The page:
Second year of NHLPA Assists in Action initiative highlights the importance of teamwork
The funds raised are used for critical resources at Kids Help Phone.
Feature photo: Getty Images
Although highlight-reel goals typically draw a lot of attention, the NHLPA and Kids Help Phone know just how meaningful an assist can be.
The NHLPA Assists in Action initiative, established during the 2021-22 NHL season, is a prime example of hockey teamwork, a partnership with Kids Help Phone – Canada’s only 24/7 e-mental health service offering free, confidential support to young people in English and French. For every assist that an NHL player records during the regular season, $7 is donated to KHP programming. The $7 denomination is a nod to the jersey number of the late Ted Lindsay, who was the first president of the original Players’ Association and a Hall of Fame forward.
“As a not-for-profit, our partners are extremely important to us,” said Gayle Browne, Kids Help Phone Director, Clinical Operations, Texting. “And when that partner can bring in innovative ideas around how we can partner, sharing these creative opportunities, it’s very exciting. Matching it up with assisting, telling that story, is very important. Thinking about the players themselves, the ones who are getting those assists, having that be something to lead into the funding of KHP is an amazing story. But to also layer into that the highlighting of our staff is just gold. Especially when you surround it with the word assist, what it means to support someone and assist them. It speaks to the whole idea of teamwork, the idea of coming together to provide support to those who count on us.”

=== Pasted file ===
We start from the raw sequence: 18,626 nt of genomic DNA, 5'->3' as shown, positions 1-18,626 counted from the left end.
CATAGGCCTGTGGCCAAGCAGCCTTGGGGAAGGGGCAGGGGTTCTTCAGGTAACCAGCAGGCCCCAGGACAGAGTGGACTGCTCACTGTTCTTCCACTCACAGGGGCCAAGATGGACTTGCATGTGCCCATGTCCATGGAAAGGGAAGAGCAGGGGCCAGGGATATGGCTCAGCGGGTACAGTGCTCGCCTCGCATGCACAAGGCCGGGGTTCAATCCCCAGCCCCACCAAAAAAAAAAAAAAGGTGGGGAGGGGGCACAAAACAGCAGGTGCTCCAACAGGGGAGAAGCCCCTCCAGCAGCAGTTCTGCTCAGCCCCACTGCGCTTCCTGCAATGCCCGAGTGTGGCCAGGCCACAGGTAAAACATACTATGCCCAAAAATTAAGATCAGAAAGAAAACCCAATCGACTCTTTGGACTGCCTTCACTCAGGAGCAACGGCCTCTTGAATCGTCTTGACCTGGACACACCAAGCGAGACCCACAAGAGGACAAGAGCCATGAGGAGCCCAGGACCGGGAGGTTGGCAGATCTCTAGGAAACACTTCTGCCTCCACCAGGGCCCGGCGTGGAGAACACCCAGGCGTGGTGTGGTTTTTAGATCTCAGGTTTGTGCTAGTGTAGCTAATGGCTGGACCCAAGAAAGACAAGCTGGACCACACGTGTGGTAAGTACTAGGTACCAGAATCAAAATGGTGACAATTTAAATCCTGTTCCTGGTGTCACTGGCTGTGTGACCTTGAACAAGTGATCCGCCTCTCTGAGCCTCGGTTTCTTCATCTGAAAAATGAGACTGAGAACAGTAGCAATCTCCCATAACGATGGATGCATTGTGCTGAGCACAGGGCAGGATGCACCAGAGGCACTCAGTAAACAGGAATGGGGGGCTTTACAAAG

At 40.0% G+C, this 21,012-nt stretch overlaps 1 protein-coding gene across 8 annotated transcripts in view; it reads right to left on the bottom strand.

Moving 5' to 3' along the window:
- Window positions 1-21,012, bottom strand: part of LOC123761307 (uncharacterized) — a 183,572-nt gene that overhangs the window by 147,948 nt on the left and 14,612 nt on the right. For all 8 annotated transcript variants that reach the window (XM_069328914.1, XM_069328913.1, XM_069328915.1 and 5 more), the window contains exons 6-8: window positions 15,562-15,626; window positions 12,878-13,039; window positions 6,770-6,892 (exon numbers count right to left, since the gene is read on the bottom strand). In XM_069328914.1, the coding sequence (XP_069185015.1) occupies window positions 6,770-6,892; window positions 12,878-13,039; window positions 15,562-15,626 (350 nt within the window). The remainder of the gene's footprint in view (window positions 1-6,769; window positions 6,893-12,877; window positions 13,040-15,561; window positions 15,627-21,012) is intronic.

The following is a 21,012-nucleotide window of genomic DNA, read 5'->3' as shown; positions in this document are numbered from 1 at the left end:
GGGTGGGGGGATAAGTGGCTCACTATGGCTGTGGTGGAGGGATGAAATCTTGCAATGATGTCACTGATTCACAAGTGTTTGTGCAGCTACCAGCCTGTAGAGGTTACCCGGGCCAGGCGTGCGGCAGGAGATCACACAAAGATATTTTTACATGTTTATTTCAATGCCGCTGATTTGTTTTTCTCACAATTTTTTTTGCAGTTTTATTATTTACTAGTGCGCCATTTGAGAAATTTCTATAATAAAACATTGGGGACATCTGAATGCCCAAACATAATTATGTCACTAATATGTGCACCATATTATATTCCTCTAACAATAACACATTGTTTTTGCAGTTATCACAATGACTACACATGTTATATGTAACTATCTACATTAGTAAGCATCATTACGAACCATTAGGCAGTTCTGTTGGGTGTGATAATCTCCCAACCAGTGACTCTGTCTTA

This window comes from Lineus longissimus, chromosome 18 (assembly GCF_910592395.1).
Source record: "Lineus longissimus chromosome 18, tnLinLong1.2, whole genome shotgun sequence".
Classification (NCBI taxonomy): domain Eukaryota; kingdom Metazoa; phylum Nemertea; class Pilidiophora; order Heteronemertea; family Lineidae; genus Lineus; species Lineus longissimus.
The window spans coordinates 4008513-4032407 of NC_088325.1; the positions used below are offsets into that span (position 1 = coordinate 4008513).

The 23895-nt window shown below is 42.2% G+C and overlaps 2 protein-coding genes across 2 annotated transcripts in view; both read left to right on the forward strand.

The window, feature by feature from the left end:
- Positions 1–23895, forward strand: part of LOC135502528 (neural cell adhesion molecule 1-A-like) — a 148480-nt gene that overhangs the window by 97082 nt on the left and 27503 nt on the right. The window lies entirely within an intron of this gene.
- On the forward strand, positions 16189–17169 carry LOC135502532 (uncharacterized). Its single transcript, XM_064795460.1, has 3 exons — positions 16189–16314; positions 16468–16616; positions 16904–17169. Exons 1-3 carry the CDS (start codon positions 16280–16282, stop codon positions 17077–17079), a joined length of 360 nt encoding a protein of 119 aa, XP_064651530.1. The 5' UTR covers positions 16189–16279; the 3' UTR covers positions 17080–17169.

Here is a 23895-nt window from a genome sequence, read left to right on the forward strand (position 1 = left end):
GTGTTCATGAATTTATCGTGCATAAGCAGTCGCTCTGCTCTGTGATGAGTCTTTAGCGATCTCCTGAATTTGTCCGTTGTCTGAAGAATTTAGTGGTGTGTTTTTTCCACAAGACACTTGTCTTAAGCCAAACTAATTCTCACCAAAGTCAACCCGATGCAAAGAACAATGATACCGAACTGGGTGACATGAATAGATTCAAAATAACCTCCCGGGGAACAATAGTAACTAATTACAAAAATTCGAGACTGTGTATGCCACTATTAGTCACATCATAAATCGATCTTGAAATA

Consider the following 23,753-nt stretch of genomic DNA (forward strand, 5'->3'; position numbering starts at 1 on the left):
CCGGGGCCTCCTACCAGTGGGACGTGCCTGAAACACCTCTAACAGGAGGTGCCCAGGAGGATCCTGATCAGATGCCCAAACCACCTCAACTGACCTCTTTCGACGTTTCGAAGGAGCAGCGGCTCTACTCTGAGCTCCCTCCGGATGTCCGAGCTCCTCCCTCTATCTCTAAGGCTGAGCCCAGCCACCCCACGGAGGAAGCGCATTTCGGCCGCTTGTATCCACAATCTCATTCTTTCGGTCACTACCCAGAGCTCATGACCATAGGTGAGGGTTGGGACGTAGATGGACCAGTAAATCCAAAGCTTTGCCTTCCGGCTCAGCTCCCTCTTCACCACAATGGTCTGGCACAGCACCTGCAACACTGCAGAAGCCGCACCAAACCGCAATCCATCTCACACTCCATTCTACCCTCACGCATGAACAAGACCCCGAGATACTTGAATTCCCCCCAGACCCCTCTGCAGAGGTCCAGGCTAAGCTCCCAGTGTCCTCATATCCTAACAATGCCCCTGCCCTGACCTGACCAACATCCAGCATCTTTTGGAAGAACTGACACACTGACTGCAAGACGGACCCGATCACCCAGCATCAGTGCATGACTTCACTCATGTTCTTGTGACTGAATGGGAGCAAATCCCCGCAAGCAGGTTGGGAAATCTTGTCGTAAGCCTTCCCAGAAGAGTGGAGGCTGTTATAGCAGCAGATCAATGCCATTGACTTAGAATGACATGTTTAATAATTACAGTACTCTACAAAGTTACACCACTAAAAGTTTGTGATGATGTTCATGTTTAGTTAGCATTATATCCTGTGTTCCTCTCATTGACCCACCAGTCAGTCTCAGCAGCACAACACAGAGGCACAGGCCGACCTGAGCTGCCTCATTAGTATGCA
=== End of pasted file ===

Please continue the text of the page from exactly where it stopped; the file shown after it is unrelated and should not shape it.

After a highly successful first season of the campaign that saw $102, 956 contributed to KHP, the two organizations teamed up again for the 2022-23 season. This time around, one KHP counsellor and one KHP crisis responder is being recognized monthly during the season on NHLPA and KHP social media channels for their work assisting youth, alongside the NHL forward who records the most assists for the month and the defenceman leader in the category.
“For crisis responders and counsellors in particular, people on the frontline, the person at the centre of that conversation is the young person,” said Browne. “Our job isn’t to solve it, fix it, or if you will, get the goal. Our job is to create the space and to listen, so the person can get there themselves. They hold all the resources and the answers they need. Accessing all of that knowledge, resources and skills can be hard sometimes, so that’s where we assist. Here, it’s all about supporting and listening, and creating that space where those who reach out l know they are being heard.”
In total, 13,784 regular-season assists were recorded by players in 2021–22 – led by forward Jonathan Huberdeau (85 assists) and defenceman Roman Josi (73 assists). In addition, 924 playoff assists were recorded by NHL players, led by Leon Draisaitl (25 assists) and Cale Makar (21 assists) in their positional categories.
The funds are used for critical resources at KHP.